T400 / PT6T-3/6
The U.S. Air Force announced a contract in May 1968 for 79 UH-1N's to be used for counter-insurgency (COIN) and "special operational forces" missions. The new variant could carry up to 14 passengers and had twin engine reliability: a Pratt & Whitney T400-CP-400 that consisted of two PT6T turboshafts driving a single rotor through a combining gearbox. Its tail rotor was a tractor rather than a pusher-type and was mounted on the right side of the tail boom, thus distinguishing it from other UH-1 models.
The UH-1N entered the Air Force inventory in 1970 to provide search and rescue capabilities. The missions expanded to include missile support, VIP support, and survival school support. HH-1H and UH-1Fs supporting the missile wings were eventually replaced by the UH-1N due to the greater safety and capability offered by the twin Pratt and Whitney T400-CP-400 twin engine power package, rated at 1800 shaft horsepower. The previous UH-1H was powered by a single Lycoming T53-L-13B 1400 shp turboshaft engine.
The Marines operated armed Hueys in Vietnam, and ordered their own version of the Cobra in May 1968. Featuring the Pratt and Whitney Twinpac T400 engine (two 900-hp turboshaft engines coupled together) giving an overall increase in installed power, the AH-1J Sea Cobra included a new nose turret gun, the three barrel XM-197 20mm and other improvements. In February of 1971 the first AH-1Js arrived in Vietnam for combat evaluation.
For nearly 60 years, NADEP Cherry Point has never lost focus of its central mission -- "Service to the Fleet." Military pilots demand a great deal from their engines, so repairs on these critical parts must be accurate and reliable. The depot's highly skilled artisans completely overhaul, assemble and test a wide range of aircraft engines. As engines and parts are removed from the aircraft, they are routed to the various in-house shops for maintenance. In addition, various engines from the fleet supply system are also refurbished at the depot before they are returned to action. The Industrial Engines Repair and Modification Division overhauls and repairs numerous aircraft engines for a wide variety of military aircraft. This includes the T400 which powers the UH-1 Huey and AH-1 Cobra attack helicopters.
The T400 engine is currently the engine used in circulation for the United States Marine Corps' fleet of UH-1N helicopters. By 2005 this engine had a lot of flight hours and could benefit from an engine upgrade giving the aircraft engine greater maintainability and reliability. With the increase in flight hours, it is inevitable that capacity to repair and overhaul the engine will eventually be exceeded with the current resources available. A project funded under 6DF4EL0212PR will be used to modify the existing engine test cell #2 (00146015084) to obtain newer technology.
The government sought proposals for conversion of the T400 turbo-shaft engine test cell located at the Naval Air Depot, MCAS, Cherry Point, NC from a single engine test system to a Versatile Engine Test System (VETS) facility capable of testing multiple turbo-shaft engine types and models (between 1500 and 5000 SHP) utilizing a removable Engine Test Bed System (ETBS?) designed for each engine type.
Currently, test cell #2 tests T400 engines. For this procurement, hardware and software will be procured and structural revisions will be made to the facility. This modification will improve testing process. One alternative solution was to obtain a portable test cell. There was concern with the short term preparation for any environmental issues that would arise. Also, test cell availability was a concern. Another solution was to send engines to an outside source to test. This method proved to be costly not to mention the security issues that would arise.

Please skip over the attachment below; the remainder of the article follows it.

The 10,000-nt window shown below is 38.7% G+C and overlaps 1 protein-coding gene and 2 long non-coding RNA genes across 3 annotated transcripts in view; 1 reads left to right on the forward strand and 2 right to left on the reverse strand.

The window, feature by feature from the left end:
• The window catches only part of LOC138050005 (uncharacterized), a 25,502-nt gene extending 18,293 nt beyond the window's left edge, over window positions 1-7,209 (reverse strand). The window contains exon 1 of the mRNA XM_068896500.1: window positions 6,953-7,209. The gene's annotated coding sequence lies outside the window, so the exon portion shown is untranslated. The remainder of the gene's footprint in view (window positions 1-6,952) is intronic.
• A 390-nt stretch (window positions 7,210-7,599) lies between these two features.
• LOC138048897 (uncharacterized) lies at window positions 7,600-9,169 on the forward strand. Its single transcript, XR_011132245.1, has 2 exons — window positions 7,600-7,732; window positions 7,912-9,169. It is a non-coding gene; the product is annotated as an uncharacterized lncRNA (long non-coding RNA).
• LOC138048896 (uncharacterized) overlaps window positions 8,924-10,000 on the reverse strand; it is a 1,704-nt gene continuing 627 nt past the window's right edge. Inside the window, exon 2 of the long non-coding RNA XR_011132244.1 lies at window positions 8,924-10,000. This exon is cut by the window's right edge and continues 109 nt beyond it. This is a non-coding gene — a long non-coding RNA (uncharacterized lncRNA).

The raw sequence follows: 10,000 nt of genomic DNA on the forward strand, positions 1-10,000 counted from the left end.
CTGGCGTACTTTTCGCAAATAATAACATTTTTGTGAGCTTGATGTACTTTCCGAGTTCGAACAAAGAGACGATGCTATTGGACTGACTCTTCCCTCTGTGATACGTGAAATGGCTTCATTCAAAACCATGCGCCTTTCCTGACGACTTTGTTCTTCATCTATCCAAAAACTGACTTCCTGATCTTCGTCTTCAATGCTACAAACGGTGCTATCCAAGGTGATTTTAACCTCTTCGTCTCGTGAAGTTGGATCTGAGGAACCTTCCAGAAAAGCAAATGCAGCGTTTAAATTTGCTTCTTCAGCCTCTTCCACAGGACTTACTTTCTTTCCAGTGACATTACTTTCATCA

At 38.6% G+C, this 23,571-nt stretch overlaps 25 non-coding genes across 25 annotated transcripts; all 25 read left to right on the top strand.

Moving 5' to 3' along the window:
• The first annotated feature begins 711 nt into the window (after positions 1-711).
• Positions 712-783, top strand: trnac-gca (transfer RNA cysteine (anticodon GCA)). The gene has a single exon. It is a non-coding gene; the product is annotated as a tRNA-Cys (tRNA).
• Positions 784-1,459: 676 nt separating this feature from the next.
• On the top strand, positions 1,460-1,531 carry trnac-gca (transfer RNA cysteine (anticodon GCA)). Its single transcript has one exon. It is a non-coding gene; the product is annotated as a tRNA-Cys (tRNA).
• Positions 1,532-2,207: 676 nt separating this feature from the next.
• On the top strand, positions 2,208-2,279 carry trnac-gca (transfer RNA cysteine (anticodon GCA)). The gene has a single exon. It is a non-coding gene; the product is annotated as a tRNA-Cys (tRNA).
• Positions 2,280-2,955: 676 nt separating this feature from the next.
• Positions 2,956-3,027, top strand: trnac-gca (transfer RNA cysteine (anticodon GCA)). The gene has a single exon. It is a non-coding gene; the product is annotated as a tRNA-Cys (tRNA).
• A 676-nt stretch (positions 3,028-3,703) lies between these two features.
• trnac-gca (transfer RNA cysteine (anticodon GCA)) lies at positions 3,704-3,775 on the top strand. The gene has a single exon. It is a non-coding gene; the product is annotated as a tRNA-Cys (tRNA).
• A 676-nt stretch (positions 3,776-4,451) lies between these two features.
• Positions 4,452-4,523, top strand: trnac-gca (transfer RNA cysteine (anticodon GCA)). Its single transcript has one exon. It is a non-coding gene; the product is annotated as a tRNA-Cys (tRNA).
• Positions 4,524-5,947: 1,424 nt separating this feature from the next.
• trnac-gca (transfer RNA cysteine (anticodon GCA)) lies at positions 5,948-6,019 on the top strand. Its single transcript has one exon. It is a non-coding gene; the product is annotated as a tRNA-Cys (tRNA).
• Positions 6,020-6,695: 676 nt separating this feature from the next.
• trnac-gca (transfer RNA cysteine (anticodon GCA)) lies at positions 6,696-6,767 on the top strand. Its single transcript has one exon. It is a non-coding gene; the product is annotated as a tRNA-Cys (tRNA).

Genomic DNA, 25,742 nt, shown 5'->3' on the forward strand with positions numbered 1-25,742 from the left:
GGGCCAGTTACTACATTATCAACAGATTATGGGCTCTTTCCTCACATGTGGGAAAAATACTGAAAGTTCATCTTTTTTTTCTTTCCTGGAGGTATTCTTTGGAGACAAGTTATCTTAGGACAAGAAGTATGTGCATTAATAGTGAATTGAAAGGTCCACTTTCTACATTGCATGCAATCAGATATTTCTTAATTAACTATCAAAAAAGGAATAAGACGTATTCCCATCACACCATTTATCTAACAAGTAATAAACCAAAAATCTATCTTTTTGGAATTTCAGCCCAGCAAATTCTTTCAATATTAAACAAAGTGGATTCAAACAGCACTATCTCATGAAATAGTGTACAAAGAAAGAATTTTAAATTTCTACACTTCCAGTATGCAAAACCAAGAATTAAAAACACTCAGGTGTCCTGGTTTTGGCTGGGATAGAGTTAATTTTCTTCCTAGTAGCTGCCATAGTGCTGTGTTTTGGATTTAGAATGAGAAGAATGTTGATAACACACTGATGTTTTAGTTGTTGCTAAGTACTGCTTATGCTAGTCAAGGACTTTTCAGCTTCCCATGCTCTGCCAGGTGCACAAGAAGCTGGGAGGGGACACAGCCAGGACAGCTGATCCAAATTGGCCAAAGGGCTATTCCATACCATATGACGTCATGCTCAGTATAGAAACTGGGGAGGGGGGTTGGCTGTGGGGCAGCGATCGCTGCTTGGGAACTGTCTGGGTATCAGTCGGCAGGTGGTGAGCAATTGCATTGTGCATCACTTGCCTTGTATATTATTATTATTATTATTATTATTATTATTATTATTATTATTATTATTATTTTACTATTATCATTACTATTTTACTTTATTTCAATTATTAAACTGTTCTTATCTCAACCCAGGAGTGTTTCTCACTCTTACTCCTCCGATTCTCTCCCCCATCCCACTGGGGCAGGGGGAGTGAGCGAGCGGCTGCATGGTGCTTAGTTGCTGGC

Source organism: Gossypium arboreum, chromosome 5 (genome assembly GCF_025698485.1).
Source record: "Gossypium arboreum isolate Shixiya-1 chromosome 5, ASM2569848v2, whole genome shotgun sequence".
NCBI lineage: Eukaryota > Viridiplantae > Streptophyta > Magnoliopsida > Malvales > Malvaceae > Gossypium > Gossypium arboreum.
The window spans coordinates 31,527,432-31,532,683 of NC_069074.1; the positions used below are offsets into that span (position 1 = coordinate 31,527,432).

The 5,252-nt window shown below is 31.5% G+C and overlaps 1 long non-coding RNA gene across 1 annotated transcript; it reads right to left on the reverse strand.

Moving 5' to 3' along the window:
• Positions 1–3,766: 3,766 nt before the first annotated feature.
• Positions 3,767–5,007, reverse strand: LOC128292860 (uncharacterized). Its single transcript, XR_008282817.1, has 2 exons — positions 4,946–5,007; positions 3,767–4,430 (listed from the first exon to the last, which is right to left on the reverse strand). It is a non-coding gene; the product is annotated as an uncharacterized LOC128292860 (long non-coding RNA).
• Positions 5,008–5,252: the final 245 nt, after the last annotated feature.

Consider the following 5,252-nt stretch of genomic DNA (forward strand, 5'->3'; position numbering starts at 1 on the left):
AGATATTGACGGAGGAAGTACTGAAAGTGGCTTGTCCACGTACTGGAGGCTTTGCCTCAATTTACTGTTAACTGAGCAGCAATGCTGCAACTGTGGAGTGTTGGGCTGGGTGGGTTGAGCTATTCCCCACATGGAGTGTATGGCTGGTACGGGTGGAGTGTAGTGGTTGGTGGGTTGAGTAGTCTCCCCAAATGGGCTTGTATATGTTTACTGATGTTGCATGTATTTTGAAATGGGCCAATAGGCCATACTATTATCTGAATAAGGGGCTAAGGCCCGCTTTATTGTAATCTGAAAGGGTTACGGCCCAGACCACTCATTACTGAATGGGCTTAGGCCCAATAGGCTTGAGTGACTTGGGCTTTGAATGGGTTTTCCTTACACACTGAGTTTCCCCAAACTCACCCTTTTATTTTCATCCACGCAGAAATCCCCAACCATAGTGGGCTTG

If test cell #2 is not modified, the test cell and equipment will continue to age. It will become more difficult to improve the engine performance. This in turn would increase the risk of not having the ability to control turn around time. While the economic payback exceeds 4.5 years and/or the ROR is less than 20%, due to Warfighter mission criticality and capabilities this project supports (and as cited within this Cost Benefit Analysis), the Navy said justification is warranted.
The VETS is an easily configurable, multiple turboshaft engine test cell. This test cell shall automatically, semi-automatically, or manually test the performance characteristics of multiple types of military aircraft turboshaft engines as identified in paragraph 1.0 above, in accordance with the components? associated technical manual. The VETS concept is to develop a universal test bed mounting frame. The mounting frame shall accept an Engine Test Bed System (ETBS). The ETBS shall be built specifically for a particular engine and contain all of the peculiar test hardware required for that engine such as dyno, flywheel, spindles, etc. Test cell utilities shall be designed to be scalable to meet differing engine requirements. The interface connections from the ETBS and the test cell shall be standardized so that all models of ETBS will connect to the facility in the same manner. Furthermore the VETS shall be designed such that it will be versatile enough to accept future engines not defined but within the shaft-horsepower (SHP) range defined in the specification. The only requirements to add a new engine type will be the manufacture of a new ETBS and Test Program Set (TPS).
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